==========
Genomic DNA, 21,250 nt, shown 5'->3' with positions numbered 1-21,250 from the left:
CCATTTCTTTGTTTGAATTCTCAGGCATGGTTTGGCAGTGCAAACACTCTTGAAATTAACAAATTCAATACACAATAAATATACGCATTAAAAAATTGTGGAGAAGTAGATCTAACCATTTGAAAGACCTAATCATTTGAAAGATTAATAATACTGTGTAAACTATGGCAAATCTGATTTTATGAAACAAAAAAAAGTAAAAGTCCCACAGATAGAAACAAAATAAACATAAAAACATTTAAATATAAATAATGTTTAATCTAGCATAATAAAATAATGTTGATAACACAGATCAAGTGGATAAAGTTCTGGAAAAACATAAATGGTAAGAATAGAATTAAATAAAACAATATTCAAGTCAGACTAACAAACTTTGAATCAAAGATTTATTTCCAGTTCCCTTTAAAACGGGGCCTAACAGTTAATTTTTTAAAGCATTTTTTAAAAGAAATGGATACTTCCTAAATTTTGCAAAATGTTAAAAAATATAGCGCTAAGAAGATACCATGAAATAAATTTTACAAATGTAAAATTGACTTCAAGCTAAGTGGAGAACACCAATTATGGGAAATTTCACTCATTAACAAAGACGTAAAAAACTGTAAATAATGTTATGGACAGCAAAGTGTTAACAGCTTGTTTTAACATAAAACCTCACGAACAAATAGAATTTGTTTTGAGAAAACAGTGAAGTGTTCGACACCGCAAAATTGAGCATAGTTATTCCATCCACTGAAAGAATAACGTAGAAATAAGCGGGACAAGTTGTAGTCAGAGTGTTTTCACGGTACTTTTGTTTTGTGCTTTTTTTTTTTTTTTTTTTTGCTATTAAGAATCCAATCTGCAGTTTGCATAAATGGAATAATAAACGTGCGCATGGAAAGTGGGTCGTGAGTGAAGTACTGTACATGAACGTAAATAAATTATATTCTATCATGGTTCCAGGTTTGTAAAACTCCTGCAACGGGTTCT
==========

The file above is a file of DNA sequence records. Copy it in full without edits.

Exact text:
Genomic DNA, 21,250 nt, shown 5'->3' with positions numbered 1-21,250 from the left:
CCATTTCTTTGTTTGAATTCTCAGGCATGGTTTGGCAGTGCAAACACTCTTGAAATTAACAAATTCAATACACAATAAATATACGCATTAAAAAATTGTGGAGAAGTAGATCTAACCATTTGAAAGACCTAATCATTTGAAAGATTAATAATACTGTGTAAACTATGGCAAATCTGATTTTATGAAACAAAAAAAAGTAAAAGTCCCACAGATAGAAACAAAATAAACATAAAAACATTTAAATATAAATAATGTTTAATCTAGCATAATAAAATAATGTTGATAACACAGATCAAGTGGATAAAGTTCTGGAAAAACATAAATGGTAAGAATAGAATTAAATAAAACAATATTCAAGTCAGACTAACAAACTTTGAATCAAAGATTTATTTCCAGTTCCCTTTAAAACGGGGCCTAACAGTTAATTTTTTAAAGCATTTTTTAAAAGAAATGGATACTTCCTAAATTTTGCAAAATGTTAAAAAATATAGCGCTAAGAAGATACCATGAAATAAATTTTACAAATGTAAAATTGACTTCAAGCTAAGTGGAGAACACCAATTATGGGAAATTTCACTCATTAACAAAGACGTAAAAAACTGTAAATAATGTTATGGACAGCAAAGTGTTAACAGCTTGTTTTAACATAAAACCTCACGAACAAATAGAATTTGTTTTGAGAAAACAGTGAAGTGTTCGACACCGCAAAATTGAGCATAGTTATTCCATCCACTGAAAGAATAACGTAGAAATAAGCGGGACAAGTTGTAGTCAGAGTGTTTTCACGGTACTTTTGTTTTGTGCTTTTTTTTTTTTTTTTTTTTGCTATTAAGAATCCAATCTGCAGTTTGCATAAATGGAATAATAAACGTGCGCATGGAAAGTGGGTCGTGAGTGAAGTACTGTACATGAACGTAAATAAATTATATTCTATCATGGTTCCAGGTTTGTAAAACTCCTGCAACGGGTTCT